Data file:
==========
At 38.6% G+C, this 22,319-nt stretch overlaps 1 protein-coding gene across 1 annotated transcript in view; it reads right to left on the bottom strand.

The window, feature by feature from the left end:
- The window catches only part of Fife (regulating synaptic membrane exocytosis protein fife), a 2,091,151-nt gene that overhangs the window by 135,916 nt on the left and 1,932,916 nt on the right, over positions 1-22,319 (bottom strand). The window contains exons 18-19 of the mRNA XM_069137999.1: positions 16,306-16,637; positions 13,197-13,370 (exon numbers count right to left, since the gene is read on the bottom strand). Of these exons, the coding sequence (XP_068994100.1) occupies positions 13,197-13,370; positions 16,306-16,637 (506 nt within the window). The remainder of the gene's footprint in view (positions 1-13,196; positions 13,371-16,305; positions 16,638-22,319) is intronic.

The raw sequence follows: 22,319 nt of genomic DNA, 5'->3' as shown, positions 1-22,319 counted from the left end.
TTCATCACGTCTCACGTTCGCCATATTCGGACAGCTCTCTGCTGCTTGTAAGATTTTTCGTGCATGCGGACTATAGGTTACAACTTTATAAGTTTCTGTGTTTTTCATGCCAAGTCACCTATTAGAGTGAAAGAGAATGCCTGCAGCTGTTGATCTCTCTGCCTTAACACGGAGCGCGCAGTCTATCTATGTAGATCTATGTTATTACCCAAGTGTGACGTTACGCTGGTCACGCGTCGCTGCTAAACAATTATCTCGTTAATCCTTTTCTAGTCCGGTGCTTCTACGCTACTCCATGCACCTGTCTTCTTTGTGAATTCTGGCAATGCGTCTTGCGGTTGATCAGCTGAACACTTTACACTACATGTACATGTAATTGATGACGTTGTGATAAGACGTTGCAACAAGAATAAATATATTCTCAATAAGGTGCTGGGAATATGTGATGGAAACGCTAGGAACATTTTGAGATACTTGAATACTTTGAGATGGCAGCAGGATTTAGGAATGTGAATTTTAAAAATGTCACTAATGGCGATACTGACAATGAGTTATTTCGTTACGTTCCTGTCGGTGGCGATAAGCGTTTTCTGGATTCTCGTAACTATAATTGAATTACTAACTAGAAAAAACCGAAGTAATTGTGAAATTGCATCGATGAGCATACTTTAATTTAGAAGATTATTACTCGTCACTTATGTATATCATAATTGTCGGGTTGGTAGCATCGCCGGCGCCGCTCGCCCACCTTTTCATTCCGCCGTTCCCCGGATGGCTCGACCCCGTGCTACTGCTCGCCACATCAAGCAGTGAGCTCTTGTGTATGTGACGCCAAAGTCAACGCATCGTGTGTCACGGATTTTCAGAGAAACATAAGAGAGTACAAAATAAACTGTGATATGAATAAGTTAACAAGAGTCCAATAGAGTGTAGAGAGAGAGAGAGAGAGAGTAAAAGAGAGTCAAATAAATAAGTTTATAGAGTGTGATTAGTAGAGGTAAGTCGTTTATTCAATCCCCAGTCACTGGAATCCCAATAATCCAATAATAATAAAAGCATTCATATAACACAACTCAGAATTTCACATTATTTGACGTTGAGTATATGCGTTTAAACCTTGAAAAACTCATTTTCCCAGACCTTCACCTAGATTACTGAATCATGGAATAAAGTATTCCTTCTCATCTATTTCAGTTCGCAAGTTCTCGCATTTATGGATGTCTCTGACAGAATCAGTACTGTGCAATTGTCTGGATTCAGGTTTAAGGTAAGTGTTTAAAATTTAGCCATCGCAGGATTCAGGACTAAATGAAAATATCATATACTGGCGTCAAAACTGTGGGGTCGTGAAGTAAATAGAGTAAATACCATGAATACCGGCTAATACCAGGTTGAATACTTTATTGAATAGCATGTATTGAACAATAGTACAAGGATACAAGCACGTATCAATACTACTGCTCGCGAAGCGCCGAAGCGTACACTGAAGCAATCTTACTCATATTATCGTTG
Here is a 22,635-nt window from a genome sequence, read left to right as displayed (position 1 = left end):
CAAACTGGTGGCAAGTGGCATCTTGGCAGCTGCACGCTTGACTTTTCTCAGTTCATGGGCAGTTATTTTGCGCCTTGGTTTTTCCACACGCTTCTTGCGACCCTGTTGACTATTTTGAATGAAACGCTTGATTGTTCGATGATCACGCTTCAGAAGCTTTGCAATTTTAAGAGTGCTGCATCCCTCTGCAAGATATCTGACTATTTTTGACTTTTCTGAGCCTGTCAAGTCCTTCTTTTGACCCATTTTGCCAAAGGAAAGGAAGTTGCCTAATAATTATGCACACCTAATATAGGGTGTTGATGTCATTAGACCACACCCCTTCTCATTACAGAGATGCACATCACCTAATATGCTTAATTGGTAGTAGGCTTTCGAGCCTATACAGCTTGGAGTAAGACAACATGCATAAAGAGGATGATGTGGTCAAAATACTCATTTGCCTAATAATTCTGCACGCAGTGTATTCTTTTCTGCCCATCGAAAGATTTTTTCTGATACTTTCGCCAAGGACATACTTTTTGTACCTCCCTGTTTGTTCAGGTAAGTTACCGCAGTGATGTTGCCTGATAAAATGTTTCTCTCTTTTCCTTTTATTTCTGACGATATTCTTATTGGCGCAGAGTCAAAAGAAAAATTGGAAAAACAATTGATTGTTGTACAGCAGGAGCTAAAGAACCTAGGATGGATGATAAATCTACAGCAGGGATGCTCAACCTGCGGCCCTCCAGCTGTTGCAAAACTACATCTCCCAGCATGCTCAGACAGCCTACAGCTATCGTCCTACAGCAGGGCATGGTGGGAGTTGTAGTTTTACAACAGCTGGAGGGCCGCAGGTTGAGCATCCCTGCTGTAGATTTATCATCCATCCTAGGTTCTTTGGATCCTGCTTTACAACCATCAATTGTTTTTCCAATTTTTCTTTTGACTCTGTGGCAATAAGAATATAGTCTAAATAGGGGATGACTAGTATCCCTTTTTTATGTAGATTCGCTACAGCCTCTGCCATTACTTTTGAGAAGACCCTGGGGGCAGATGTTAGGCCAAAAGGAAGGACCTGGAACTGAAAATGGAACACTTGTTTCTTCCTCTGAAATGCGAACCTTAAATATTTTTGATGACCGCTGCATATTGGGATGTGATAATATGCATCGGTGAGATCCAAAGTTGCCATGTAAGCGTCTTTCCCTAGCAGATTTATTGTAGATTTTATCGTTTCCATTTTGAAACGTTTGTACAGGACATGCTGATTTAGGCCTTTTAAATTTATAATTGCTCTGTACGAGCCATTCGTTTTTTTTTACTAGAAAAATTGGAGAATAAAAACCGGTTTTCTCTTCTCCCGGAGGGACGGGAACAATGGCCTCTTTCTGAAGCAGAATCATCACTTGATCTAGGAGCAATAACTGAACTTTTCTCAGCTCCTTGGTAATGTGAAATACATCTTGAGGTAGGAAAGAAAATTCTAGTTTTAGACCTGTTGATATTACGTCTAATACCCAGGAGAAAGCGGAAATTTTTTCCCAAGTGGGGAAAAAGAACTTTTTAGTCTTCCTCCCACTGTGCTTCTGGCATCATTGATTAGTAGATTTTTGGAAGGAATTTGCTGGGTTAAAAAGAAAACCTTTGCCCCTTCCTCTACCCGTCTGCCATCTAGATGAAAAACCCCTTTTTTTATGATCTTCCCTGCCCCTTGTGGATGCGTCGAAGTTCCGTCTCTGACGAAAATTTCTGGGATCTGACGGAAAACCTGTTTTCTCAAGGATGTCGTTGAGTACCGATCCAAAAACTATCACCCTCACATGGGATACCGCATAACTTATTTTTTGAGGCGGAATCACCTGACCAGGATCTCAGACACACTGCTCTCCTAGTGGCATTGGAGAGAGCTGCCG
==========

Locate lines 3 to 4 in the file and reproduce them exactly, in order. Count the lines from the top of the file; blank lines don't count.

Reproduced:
- The window catches only part of Fife (regulating synaptic membrane exocytosis protein fife), a 2,091,151-nt gene that overhangs the window by 135,916 nt on the left and 1,932,916 nt on the right, over positions 1-22,319 (bottom strand). The window contains exons 18-19 of the mRNA XM_069137999.1: positions 16,306-16,637; positions 13,197-13,370 (exon numbers count right to left, since the gene is read on the bottom strand). Of these exons, the coding sequence (XP_068994100.1) occupies positions 13,197-13,370; positions 16,306-16,637 (506 nt within the window). The remainder of the gene's footprint in view (positions 1-13,196; positions 13,371-16,305; positions 16,638-22,319) is intronic.

The raw sequence follows: 22,319 nt of genomic DNA, 5'->3' as shown, positions 1-22,319 counted from the left end.